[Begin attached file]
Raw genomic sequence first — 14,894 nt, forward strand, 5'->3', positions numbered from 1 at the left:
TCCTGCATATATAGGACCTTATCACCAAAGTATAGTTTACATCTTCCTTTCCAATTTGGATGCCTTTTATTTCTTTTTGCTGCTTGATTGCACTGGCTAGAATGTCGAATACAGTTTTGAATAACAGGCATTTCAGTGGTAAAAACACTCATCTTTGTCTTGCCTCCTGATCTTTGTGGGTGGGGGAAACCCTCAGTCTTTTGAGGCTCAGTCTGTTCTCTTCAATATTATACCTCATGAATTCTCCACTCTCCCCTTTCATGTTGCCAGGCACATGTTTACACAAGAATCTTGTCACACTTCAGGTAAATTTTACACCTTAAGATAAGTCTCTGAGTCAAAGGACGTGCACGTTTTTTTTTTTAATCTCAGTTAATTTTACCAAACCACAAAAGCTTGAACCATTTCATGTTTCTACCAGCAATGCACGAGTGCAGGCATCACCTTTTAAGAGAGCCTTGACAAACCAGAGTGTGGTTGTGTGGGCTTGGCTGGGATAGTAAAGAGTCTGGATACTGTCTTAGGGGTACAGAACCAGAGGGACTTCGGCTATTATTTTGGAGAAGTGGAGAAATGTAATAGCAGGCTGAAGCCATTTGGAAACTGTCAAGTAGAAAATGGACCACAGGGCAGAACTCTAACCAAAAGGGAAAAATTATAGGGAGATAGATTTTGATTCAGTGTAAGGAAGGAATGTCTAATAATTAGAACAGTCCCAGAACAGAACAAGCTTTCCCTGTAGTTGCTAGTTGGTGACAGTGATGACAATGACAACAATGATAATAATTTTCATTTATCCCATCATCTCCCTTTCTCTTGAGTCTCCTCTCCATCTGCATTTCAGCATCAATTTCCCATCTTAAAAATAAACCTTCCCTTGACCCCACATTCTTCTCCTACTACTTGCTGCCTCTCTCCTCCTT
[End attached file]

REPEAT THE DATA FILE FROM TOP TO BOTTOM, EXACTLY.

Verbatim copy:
Raw genomic sequence first — 14,894 nt, forward strand, 5'->3', positions numbered from 1 at the left:
TCCTGCATATATAGGACCTTATCACCAAAGTATAGTTTACATCTTCCTTTCCAATTTGGATGCCTTTTATTTCTTTTTGCTGCTTGATTGCACTGGCTAGAATGTCGAATACAGTTTTGAATAACAGGCATTTCAGTGGTAAAAACACTCATCTTTGTCTTGCCTCCTGATCTTTGTGGGTGGGGGAAACCCTCAGTCTTTTGAGGCTCAGTCTGTTCTCTTCAATATTATACCTCATGAATTCTCCACTCTCCCCTTTCATGTTGCCAGGCACATGTTTACACAAGAATCTTGTCACACTTCAGGTAAATTTTACACCTTAAGATAAGTCTCTGAGTCAAAGGACGTGCACGTTTTTTTTTTTAATCTCAGTTAATTTTACCAAACCACAAAAGCTTGAACCATTTCATGTTTCTACCAGCAATGCACGAGTGCAGGCATCACCTTTTAAGAGAGCCTTGACAAACCAGAGTGTGGTTGTGTGGGCTTGGCTGGGATAGTAAAGAGTCTGGATACTGTCTTAGGGGTACAGAACCAGAGGGACTTCGGCTATTATTTTGGAGAAGTGGAGAAATGTAATAGCAGGCTGAAGCCATTTGGAAACTGTCAAGTAGAAAATGGACCACAGGGCAGAACTCTAACCAAAAGGGAAAAATTATAGGGAGATAGATTTTGATTCAGTGTAAGGAAGGAATGTCTAATAATTAGAACAGTCCCAGAACAGAACAAGCTTTCCCTGTAGTTGCTAGTTGGTGACAGTGATGACAATGACAACAATGATAATAATTTTCATTTATCCCATCATCTCCCTTTCTCTTGAGTCTCCTCTCCATCTGCATTTCAGCATCAATTTCCCATCTTAAAAATAAACCTTCCCTTGACCCCACATTCTTCTCCTACTACTTGCTGCCTCTCTCCTCCTT